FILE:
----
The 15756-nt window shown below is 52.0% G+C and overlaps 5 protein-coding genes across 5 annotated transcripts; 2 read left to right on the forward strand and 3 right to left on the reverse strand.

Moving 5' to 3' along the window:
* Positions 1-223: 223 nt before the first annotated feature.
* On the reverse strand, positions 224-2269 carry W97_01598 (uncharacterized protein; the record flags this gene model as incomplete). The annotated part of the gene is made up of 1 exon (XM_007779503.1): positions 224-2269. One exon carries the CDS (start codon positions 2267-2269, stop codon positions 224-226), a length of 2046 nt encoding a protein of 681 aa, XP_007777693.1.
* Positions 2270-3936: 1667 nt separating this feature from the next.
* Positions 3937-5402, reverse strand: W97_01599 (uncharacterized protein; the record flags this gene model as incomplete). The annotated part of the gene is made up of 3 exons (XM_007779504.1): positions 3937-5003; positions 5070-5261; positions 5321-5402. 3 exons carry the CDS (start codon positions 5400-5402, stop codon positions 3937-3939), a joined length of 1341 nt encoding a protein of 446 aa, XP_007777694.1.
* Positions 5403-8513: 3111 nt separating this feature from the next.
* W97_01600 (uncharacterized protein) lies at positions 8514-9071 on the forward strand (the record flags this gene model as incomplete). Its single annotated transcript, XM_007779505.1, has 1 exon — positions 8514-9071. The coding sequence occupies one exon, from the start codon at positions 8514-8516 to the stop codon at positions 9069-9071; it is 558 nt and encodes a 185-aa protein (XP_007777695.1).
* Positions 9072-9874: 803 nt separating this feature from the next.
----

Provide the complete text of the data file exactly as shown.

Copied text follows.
The 15756-nt window shown below is 52.0% G+C and overlaps 5 protein-coding genes across 5 annotated transcripts; 2 read left to right on the forward strand and 3 right to left on the reverse strand.

Moving 5' to 3' along the window:
* Positions 1-223: 223 nt before the first annotated feature.
* On the reverse strand, positions 224-2269 carry W97_01598 (uncharacterized protein; the record flags this gene model as incomplete). The annotated part of the gene is made up of 1 exon (XM_007779503.1): positions 224-2269. One exon carries the CDS (start codon positions 2267-2269, stop codon positions 224-226), a length of 2046 nt encoding a protein of 681 aa, XP_007777693.1.
* Positions 2270-3936: 1667 nt separating this feature from the next.
* Positions 3937-5402, reverse strand: W97_01599 (uncharacterized protein; the record flags this gene model as incomplete). The annotated part of the gene is made up of 3 exons (XM_007779504.1): positions 3937-5003; positions 5070-5261; positions 5321-5402. 3 exons carry the CDS (start codon positions 5400-5402, stop codon positions 3937-3939), a joined length of 1341 nt encoding a protein of 446 aa, XP_007777694.1.
* Positions 5403-8513: 3111 nt separating this feature from the next.
* W97_01600 (uncharacterized protein) lies at positions 8514-9071 on the forward strand (the record flags this gene model as incomplete). Its single annotated transcript, XM_007779505.1, has 1 exon — positions 8514-9071. The coding sequence occupies one exon, from the start codon at positions 8514-8516 to the stop codon at positions 9069-9071; it is 558 nt and encodes a 185-aa protein (XP_007777695.1).
* Positions 9072-9874: 803 nt separating this feature from the next.